Almost one-half of the power used in the United States is generated by coal; more than 130,000 miners put their lives at risk to provide it. Coal Workers Pneumoconiosis (CWP) is caused by prolonged breathing of dust in coal mines.  Another name for CWP is Black Lung Disease.

Years ago, Congress ordered Black Lung to be eradicated from the coal industry, under the Federal Coal Mine Health and Safety Act of 1969.  This act was to protect miners by posing limits on exposure to dust, as well as adding increased benefits for families of coal miners.  For several years following this legislative enactment, the proportion of coal miners with Black Lung Disease went down.  However, in the last ten years, it is again on the rise.  Approximately 10,000 miners have died with CWP in the past decade, with younger workers developing severe and advanced cases.

Black Lung is a deadly, but preventable occupational disease.  It causes chronic coughing and shortness of breath.  Coal operators are required under the law to adhere to dust standards.  They have the necessary tools to control each miner’s exposure to respirable dust and silica.  Industries and miners must both ensure that control measures are applied and dust levels are accurately measured.

According to the National Institute for Occupational Safety and Health, possible reasons that this disease is once more increasing are:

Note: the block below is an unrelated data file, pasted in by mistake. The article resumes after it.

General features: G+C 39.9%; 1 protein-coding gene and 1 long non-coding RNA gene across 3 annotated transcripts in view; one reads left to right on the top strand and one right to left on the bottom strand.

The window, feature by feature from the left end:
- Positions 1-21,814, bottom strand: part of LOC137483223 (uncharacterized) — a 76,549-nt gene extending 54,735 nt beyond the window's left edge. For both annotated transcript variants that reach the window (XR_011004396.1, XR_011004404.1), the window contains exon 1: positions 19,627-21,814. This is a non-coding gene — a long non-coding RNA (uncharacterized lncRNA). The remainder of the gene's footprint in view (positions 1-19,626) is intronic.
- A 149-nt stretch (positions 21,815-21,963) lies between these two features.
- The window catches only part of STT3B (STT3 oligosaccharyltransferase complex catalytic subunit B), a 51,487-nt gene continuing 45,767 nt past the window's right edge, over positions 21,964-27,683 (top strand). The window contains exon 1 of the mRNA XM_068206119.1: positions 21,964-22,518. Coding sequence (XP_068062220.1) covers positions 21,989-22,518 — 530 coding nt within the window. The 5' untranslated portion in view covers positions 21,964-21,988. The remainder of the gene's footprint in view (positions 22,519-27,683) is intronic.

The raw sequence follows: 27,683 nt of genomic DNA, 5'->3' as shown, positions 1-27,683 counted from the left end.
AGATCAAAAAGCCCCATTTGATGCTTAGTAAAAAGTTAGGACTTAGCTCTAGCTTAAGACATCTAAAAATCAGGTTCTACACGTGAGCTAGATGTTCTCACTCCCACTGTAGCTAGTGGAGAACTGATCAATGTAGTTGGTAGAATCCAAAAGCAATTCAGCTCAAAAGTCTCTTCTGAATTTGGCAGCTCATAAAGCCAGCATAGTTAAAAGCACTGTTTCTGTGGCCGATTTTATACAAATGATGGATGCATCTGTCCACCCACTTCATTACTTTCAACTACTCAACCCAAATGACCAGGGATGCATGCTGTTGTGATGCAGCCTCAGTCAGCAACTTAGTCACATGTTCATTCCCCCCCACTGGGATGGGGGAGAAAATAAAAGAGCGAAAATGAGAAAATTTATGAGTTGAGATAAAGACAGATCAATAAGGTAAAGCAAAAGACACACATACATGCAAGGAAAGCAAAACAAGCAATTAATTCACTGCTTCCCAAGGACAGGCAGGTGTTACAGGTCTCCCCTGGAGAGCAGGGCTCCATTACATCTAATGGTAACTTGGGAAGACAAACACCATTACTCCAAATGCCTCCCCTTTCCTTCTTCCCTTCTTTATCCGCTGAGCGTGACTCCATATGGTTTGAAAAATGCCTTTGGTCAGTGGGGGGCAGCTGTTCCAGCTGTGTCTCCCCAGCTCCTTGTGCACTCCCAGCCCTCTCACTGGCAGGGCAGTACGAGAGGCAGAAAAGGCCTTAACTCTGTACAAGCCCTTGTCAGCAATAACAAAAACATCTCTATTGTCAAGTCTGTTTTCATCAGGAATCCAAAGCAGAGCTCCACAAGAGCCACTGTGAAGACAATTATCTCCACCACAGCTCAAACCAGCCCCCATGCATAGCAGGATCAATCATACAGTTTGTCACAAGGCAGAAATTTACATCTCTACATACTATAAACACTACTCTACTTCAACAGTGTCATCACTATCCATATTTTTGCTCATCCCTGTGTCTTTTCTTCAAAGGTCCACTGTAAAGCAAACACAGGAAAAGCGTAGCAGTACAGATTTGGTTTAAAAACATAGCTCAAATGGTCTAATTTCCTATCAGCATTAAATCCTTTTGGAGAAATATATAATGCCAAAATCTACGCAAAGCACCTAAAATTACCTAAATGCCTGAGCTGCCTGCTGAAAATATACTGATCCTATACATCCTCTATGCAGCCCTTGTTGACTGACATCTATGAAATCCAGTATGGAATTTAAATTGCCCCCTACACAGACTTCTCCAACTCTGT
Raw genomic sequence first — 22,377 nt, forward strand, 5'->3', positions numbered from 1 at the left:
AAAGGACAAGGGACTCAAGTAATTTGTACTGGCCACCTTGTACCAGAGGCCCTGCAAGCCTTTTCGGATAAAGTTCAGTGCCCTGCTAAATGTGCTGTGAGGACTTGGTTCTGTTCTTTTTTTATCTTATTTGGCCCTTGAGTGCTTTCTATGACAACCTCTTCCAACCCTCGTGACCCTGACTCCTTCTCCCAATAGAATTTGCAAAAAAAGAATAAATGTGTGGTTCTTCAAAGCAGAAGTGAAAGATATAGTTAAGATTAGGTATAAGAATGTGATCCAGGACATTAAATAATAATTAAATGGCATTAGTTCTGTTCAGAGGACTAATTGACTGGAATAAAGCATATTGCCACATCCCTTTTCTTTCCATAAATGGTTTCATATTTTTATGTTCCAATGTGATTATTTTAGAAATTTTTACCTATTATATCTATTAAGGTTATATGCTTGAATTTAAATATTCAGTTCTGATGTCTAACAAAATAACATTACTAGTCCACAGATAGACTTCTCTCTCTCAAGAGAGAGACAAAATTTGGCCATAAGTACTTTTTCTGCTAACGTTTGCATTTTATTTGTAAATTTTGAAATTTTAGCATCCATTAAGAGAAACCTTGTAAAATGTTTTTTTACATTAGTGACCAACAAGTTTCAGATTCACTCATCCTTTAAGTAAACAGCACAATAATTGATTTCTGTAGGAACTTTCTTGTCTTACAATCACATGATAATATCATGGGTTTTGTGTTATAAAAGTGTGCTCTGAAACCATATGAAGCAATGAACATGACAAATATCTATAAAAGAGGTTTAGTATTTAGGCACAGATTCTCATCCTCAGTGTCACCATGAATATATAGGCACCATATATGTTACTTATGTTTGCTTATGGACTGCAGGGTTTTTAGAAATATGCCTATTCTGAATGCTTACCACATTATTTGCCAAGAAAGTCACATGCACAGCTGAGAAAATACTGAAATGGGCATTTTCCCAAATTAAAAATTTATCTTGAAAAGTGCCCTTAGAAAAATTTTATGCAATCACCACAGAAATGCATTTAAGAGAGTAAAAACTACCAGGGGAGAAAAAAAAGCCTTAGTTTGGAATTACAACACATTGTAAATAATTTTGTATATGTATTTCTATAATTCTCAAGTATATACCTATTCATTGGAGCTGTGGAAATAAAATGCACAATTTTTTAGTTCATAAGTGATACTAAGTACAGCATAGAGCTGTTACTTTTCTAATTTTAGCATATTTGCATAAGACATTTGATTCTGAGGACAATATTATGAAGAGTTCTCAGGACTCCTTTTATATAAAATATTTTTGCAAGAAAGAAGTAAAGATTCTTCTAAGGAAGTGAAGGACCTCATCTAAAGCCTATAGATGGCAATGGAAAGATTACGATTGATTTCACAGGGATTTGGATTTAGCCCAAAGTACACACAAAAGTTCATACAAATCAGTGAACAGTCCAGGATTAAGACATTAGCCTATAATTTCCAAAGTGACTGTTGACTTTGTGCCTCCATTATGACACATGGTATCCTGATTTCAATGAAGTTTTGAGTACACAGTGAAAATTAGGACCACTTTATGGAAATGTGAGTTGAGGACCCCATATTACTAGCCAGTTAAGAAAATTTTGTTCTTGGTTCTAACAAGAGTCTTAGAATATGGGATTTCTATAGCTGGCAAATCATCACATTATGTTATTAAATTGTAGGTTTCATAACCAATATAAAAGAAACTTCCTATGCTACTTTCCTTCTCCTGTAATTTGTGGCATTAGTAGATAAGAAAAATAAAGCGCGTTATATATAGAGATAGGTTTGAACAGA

• Inadequacies in mandated coal mine dust regulations;
  • Failure to comply with regulations;
  • Lack of disease measures to accommodate changes in mining practices brought about by depletion of richer coal reserves;
  • Effects of working longer hours in recent years;
  • Missed opportunities by miners to be screened and take action to reduce dust exposure.
  • New mining techniques and machinery that create more hazardous exposure to dust.

NIOSH also has set up mobile screening units that travel to locations where mining takes place and offer free x-rays, and other free health evaluations to miners.  When early disease is suspected, miners should request transfer to a job where there is less dust exposure.

A set of rules is being considered by the federal Mine Safety and Health Administration (MSHA) that would require some miners to use a new technology, the continuous personal dust monitor.  These real-time monitors would allow the miners to know what they are exposed to and respond to it right away.  The cost is $10,000 per monitor, so it’s a pricey proposition.  However, mining-industry representative Bruce Watzman says the industry supports MSHA’s efforts.  “The statistics concern us.  We need to understand and address this problem.”  NIOSH states that the first priority to all men and women miners is their health and safety.

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